The New York Times
Published: April 2, 2006
OPENING day is still wonderful, even though baseball degrades it by staging it at night sometimes, for the benefit of the masters from television. Opening day belongs in the daylight, the way it will be tomorrow at Shea Stadium.
A character in "The Southpaw" by Mark Harris describes opening day in 1948 with passion that would be equally appropriate today.
As the temperature warmed up in recent days, there was no better way to prepare for the season than to reread Mark Harris's "The Southpaw," one of the finest sports books I know. The 1953 novel reminds me why so many Americans love baseball, because of the ritual of rebirth right around the first of April:
"Then the band played 'East Side, West Side' in honor of the mayor of New York, who come down and took a seat in the box behind first. There was a lot of cheering, and some booing as well, and the mayor waved his hand and pretended he did not hear the booing."
This is opening day in 1948, as described by a 17-year-old left-hander, Henry Wiggen, who dreams of pitching in the major leagues one day. For the moment, he is a brash kid from upstate New York, gawking at the monumental stadium in the Bronx.
"There was an announcement by the loudspeaker, 'Ladies and gentlemen, our national anthem,' and the band struck the tune and some lady that I could not see begun to sing, and a mighty powerful pair of lungs she had. It is really beautiful, for as the last words die away, a roar goes up from the people, and for a minute there is no sound but the echo of the singing, and no movement or motion except maybe a bird or the flags waving or the drummer on his drums, and then the music dies and the people spring to life and the chief umpire calls loud and long, 'Puh-lay ball! And the game is on."
No matter how grotesquely the Bluto Generation has bulked up on flaxseed oil, no matter how much money the players are paid, baseball seems pretty much the same as it was in 1948 when Wiggen and his dad (a former minor league pitcher) witnessed the opener.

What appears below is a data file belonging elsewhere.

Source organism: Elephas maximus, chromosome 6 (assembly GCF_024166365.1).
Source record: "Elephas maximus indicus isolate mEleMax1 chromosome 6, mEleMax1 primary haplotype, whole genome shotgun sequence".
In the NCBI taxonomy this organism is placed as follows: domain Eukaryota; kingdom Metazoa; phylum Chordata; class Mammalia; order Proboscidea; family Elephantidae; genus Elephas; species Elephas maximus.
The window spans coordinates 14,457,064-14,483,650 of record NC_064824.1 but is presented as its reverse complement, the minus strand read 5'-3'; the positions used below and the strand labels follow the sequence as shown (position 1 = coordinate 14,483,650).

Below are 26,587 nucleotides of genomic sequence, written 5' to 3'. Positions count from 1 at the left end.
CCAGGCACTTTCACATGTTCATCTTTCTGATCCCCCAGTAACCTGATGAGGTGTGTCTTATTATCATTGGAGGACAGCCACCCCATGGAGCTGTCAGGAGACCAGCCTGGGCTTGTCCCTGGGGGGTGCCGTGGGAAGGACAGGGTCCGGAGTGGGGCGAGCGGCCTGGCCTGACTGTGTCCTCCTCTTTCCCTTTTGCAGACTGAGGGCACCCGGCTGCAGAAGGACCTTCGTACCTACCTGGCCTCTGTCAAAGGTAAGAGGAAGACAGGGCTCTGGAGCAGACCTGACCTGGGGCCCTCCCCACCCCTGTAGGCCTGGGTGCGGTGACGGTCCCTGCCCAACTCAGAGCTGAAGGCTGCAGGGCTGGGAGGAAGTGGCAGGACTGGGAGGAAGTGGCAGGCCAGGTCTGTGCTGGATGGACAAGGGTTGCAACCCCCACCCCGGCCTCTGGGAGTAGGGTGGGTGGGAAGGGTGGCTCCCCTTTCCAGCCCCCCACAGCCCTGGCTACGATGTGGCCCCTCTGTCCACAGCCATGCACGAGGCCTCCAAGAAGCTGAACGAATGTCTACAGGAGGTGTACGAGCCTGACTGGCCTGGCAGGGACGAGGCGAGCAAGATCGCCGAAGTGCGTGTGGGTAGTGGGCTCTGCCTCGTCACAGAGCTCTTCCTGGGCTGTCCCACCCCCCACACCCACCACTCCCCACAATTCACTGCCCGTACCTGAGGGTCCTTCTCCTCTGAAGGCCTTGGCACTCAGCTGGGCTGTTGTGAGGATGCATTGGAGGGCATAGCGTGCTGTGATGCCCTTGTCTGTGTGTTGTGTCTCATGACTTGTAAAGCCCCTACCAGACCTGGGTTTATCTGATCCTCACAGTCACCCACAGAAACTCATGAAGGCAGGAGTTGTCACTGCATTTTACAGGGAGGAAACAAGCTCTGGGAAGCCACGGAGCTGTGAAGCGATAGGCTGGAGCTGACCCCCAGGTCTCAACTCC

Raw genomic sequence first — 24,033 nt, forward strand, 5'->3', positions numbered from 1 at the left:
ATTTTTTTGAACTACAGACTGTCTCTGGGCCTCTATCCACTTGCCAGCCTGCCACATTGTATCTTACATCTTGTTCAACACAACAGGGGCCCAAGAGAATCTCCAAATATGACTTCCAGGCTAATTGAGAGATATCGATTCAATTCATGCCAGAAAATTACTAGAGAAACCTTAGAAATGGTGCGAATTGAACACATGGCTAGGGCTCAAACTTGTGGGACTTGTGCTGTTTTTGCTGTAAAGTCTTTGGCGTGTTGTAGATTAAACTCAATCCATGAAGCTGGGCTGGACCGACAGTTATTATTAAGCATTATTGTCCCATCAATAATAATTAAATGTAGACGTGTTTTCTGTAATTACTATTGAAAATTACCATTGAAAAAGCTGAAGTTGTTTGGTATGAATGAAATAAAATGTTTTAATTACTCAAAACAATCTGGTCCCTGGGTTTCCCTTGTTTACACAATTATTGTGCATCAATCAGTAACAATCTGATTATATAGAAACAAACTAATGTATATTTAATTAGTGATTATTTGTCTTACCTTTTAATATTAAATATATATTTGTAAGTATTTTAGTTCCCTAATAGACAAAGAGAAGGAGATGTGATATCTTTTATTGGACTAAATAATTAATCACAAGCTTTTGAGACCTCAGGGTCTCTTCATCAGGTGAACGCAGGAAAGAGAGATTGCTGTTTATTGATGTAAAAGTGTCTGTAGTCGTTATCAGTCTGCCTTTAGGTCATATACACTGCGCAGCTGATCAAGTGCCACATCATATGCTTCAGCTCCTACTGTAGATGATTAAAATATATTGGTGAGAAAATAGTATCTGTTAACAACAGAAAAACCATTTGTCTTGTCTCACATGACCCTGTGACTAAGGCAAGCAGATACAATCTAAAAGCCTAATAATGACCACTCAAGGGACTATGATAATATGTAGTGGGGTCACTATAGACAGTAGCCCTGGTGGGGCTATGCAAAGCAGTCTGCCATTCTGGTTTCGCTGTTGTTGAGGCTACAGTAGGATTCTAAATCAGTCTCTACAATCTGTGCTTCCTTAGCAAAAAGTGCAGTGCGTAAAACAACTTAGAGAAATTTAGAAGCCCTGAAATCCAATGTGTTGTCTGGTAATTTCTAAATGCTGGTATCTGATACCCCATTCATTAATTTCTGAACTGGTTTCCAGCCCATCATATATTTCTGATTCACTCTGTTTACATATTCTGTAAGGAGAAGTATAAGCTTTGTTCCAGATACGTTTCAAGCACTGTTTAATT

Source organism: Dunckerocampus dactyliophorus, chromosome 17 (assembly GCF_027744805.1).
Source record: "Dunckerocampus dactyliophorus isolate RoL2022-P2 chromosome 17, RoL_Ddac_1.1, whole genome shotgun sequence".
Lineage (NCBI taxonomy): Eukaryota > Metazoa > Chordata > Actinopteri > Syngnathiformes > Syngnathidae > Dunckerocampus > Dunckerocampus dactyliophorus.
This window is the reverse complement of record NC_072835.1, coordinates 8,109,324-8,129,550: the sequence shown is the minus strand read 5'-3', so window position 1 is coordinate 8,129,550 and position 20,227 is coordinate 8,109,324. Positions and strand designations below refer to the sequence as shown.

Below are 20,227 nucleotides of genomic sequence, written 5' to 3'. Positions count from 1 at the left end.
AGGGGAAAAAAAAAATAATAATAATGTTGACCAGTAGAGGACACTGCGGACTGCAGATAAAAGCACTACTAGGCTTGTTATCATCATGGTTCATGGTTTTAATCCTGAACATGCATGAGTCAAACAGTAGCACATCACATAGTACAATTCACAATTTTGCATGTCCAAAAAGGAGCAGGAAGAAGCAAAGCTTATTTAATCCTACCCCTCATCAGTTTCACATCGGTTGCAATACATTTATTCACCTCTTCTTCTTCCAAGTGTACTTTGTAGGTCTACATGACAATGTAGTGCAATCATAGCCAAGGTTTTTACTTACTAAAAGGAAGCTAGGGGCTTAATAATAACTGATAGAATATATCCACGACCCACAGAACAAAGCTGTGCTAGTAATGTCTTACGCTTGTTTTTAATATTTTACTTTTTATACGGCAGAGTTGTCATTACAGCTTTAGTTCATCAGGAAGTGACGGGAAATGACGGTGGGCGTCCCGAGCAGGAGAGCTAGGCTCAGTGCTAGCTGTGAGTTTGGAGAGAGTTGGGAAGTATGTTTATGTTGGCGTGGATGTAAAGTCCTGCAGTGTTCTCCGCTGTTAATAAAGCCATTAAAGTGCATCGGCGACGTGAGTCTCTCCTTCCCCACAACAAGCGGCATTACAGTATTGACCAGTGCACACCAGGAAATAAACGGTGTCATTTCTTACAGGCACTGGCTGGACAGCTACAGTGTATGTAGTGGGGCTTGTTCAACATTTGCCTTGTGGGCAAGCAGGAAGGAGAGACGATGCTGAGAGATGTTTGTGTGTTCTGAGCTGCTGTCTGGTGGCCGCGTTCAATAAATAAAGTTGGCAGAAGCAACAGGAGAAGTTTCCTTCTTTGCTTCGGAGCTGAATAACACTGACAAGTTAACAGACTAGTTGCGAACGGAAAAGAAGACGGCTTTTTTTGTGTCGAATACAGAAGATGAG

"It's still what kids go through, throwing a ball around," said Harris, now 83 and living in Goleta, Calif., with his wife of 60 years, Josephine, the delightful model for Wiggen's girlfriend. Harris now lives the game through his children and grandchildren. "It's still wonderful."
By the 1952 opener, Wiggen is a punk rookie with the New York Mammoths, shocked to discover cork-tip cigarette butts outside his hotel-room door, a sign that a coach sat guard all night to make sure Wiggen did not go carousing, a tipoff that he is pitching the opener.
Wiggen will have a magnificent rookie season, enchanting some people and infuriating others. He remains as refreshing as opening day itself, a stand-in for all the captivating rookies who make fans wonder, how did we ever get along without Dontrelle Willis (or David Wright or Robinson Cano)?
Harris had his agendas. Wiggen is an independent soul who relishes that his black roommate (a decade or more ahead of the reality of black-white roomies) is not merely fast but also a student of how to run the bases and take somebody's job. Like the Mets' Carlos Delgado, who has sometimes ducked the playing of "God Bless America" in the seventh inning, there is a highly political catcher who hides in the runway during the national anthem. And there is a jaded old pitching ace who gives the rookie a pill that gets him through a big game. Plus ça change ...
"Essentially, the players are interested in their rewards," Harris said in a telephone interview the other day, not sounding put off by the eternal pragmatism of the athlete. Asked about the generation of apparent steroid usage, Harris did not sound shocked. After all, in his novel, he has Wiggen throw an illegal spitball to get a vital out, and then justify it to his idealistic girlfriend:
" 'Things are tight,' I said. 'Terrible tight. Every pitch is cash, Holly. Big cash. Not only my cash, but the cash of all the boys. It is a brick house for Coker Roguski's folks and a new start in life for Hams Carroll's little girl. This is for keeps. This ain't playground baseball.' "
Barry Bonds could not have said it any better.
Harris, who wrote four Wiggen novels, is perhaps best known for the second, "Bang the Drum Slowly," which was made into a movie. That book has one of the loveliest last lines in American literature, a regret from Wiggen for the way the players made fun of a slow-witted and now dead teammate: "From here on in, I rag nobody." We could all use that on our coat of arms.
In "The Southpaw," reissued in 2003 by the University of Nebraska Press, Harris is dealing with the eternal goofiness of humanity. He has the servile road secretary, the owner's hard-drinking daughter, the blustering manager, the selfish players, the venal sportswriters. Sounds about right.
Harris loves the game itself, and he never loses sight of its value to America. In the words of an aimless socialite Wiggen meets at a party on Beacon Hill in Boston: "I wish I was a ballplayer, for a ballplayer is a man that lives by what he does in life."
The ballplayer lives by what he does, starting on opening day. It's been a long and lonely winter. Puh-lay ball! indeed.